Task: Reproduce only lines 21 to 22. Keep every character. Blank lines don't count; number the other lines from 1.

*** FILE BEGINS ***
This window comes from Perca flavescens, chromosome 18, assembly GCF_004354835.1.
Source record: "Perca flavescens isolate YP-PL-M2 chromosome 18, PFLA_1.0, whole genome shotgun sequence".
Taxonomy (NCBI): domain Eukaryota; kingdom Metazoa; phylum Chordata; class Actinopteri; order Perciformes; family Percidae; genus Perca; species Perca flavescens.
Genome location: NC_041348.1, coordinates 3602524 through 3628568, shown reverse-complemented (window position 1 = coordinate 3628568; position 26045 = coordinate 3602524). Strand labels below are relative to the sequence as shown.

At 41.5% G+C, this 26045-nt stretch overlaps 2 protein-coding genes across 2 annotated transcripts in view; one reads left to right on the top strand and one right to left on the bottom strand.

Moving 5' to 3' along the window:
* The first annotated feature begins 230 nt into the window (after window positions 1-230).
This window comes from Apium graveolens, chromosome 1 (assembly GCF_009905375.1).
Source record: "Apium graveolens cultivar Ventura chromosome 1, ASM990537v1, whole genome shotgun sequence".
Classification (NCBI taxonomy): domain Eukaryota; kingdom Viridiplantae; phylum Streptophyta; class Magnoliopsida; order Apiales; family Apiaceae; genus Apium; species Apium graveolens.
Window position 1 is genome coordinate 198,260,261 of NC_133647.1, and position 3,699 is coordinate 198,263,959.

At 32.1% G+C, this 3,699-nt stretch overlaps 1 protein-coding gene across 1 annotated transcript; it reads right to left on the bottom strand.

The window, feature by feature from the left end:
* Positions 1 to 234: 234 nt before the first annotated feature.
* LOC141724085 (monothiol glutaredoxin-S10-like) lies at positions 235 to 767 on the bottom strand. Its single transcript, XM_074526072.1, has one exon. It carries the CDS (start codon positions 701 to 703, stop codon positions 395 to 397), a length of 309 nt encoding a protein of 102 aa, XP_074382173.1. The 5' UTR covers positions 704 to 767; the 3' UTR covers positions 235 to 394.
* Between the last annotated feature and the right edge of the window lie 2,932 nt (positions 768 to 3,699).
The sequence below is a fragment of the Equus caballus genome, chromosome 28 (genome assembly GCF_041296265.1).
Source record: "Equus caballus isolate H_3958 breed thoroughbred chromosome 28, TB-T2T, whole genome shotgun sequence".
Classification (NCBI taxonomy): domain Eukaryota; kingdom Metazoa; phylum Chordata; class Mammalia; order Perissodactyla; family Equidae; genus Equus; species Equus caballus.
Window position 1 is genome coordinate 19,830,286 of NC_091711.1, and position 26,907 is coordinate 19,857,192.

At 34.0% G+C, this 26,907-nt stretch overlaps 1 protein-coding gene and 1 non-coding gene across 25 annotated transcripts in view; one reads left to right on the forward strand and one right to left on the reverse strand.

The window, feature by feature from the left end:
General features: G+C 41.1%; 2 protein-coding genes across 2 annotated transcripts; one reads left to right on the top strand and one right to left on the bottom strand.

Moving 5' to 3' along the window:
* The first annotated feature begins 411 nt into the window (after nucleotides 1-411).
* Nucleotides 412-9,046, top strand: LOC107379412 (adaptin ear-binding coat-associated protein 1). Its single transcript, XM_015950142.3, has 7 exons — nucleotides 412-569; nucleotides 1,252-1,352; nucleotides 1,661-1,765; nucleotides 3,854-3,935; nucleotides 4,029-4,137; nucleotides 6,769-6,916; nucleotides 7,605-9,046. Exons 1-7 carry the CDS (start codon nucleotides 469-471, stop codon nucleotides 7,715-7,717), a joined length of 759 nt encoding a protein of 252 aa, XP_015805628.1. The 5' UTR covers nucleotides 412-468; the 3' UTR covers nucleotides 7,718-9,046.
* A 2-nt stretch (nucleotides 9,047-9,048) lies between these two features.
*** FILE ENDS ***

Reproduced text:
At 34.0% G+C, this 26,907-nt stretch overlaps 1 protein-coding gene and 1 non-coding gene across 25 annotated transcripts in view; one reads left to right on the forward strand and one right to left on the reverse strand.

The window, feature by feature from the left end: